Can we bank on the future of financial services?

| May 15, 2018

Higher capital requirements, tighter regulation, and the high costs of adopting and implementing measures in response to commission outcomes are just some of the issues that the banks will likely face following the Royal Commission into misconduct in the banking, superannuation and financial services sector, according to industry information research company IBISWorld.

IBISWorld Senior Industry Analyst Tommy Wu says the outcome of the commission will likely have a broad impact on banks and their shareholders, with revenue in the National and Regional Commercial Banks industry expected to decline at an annualised 1.4% over the five years through 2017-18, to $148.2 billion. This is down from $159.0 billion in 2012-13.

“The Australian Prudential Regulation Authority (APRA) has already announced its intention to raise capital benchmarks to unquestionably strong levels, with banks expected to meet these levels by 1 January 2020. This already represents a significant cost to the major banks and their shareholders,” said Mr Wu.

“The Commonwealth Bank (CBA) will be particularly under pressure, with APRA slapping an extra $1.0 billion capital charge on the bank following the Prudential Inquiry into the bank. This charge will remain until the Inquiry’s recommendations are met. This potentially puts CBA in the weakest capital position of the major banks,” said Mr Wu.

Change in broker commissions

The Royal Commission has highlighted the misaligned interests between customers and brokers in the remuneration structure for mortgage products. Ongoing and up-front commissions for brokers were maximised when customers took on larger mortgages and repaid them over a longer period of time.

“Commissions for mortgage broking could replicate the approach in life insurance remuneration, where regulators have reduced and capped ongoing and up-front commissions. This will be the case if financial institutions remain vertically integrated, as highlighted by Westpac revising its remuneration model,” said Mr Wu.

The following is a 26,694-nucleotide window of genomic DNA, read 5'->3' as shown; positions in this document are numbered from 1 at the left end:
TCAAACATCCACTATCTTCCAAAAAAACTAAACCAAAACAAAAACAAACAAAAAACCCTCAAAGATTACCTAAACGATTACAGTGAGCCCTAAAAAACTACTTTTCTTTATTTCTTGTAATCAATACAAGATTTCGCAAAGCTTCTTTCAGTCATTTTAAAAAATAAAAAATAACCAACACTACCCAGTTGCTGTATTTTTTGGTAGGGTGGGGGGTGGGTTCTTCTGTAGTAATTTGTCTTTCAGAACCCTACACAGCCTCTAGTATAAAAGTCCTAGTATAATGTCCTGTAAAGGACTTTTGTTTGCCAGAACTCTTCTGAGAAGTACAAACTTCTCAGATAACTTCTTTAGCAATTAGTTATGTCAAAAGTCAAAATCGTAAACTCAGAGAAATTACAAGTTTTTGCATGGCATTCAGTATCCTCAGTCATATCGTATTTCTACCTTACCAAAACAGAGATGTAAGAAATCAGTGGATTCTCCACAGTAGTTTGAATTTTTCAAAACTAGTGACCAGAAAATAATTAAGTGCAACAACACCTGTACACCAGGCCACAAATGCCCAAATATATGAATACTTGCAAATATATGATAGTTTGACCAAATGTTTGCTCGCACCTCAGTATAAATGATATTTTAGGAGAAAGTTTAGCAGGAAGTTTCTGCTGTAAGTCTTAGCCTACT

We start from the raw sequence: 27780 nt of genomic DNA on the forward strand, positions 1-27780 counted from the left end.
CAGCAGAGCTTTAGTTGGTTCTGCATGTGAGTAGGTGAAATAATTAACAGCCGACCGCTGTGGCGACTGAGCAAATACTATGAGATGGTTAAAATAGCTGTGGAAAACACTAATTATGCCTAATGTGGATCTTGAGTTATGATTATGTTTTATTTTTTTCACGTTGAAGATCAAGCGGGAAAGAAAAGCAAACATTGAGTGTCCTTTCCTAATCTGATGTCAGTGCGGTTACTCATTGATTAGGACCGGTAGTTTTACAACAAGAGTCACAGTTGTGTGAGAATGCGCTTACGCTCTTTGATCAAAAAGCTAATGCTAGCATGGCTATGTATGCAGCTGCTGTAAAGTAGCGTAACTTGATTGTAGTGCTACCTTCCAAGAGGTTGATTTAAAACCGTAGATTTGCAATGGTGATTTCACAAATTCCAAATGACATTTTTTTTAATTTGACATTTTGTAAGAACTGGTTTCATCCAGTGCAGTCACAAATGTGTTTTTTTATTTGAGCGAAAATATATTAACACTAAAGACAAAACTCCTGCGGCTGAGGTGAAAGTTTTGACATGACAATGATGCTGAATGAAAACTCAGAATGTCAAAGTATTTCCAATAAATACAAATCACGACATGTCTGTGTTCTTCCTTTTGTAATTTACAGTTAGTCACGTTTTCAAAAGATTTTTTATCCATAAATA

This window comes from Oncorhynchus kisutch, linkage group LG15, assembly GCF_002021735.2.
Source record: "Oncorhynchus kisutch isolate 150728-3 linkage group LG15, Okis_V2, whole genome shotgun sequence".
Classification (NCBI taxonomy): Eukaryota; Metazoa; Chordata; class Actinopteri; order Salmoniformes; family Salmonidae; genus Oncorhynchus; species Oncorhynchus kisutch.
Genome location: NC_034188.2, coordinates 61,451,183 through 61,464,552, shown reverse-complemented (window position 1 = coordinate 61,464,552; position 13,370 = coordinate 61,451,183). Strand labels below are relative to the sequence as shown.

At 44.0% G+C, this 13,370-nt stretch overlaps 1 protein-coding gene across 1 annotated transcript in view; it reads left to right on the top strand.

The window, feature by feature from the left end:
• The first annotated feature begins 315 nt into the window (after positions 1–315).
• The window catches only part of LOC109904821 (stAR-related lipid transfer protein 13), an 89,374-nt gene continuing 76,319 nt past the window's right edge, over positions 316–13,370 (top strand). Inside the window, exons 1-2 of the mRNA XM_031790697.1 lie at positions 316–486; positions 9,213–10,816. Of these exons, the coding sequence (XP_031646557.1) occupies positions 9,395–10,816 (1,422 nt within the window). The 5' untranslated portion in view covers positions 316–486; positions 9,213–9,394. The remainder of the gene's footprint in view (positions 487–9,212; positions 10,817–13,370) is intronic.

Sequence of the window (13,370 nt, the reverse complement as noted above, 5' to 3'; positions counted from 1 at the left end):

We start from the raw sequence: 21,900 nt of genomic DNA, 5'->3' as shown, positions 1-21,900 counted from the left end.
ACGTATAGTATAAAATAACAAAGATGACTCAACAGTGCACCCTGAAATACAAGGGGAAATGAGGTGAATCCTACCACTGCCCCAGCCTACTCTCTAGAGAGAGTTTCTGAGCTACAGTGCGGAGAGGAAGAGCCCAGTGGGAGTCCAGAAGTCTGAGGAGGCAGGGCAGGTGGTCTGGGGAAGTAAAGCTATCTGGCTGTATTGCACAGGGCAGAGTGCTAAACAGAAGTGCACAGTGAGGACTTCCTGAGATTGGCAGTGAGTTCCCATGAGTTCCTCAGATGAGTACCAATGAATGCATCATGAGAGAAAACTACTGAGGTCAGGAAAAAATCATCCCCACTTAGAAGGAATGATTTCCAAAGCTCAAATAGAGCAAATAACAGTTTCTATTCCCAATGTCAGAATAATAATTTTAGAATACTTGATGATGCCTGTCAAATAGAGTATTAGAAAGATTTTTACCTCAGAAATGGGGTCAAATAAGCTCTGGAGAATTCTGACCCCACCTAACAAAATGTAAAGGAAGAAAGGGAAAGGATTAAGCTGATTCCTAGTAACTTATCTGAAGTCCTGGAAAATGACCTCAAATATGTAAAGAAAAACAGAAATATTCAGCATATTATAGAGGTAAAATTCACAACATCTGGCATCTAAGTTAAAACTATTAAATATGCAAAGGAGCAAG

Shareholders and consumers bear the brunt

“It remains to be seen who will be ultimately bearing these increased costs, but it would be naïve to think that it will be borne purely by the banks,” said Mr Wu.

“The major banks have only just recently cut interest rates on interest-only mortgages, as they seek to regain lost market share in the mortgage market after overestimating APRA’s existing caps on new lending.”

The immediate consequence of the Royal Commission should be tightened lending standards for consumers and businesses, which will likely provide some opportunities for other banks and non-bank lenders. Banks will need to assess the impact of higher regulatory costs on bottom lines, and balance compliance costs with returns to shareholders.

Getting back to business – lending

Banks could potentially become smaller, moving away from other services and going back to basics in terms of their core business of lending. This has already started to happen, with several of the major banks divesting their wealth management businesses. Greater compliance, combined with increased scrutiny, has led to banks offloading these divisions, especially as investment returns have weakened for these businesses.

“This move away from providing advice and scaling back operations will help reduce risk for the major banks, minimising the potential for further significant regulatory trouble,” said Mr Wu.

The next round of hearings is scheduled to take place from 21 May to 2 June 2018, during which the four major banks and the next tier of banks – Bank of Queensland and Suncorp – will be called to discuss small and medium business lending.

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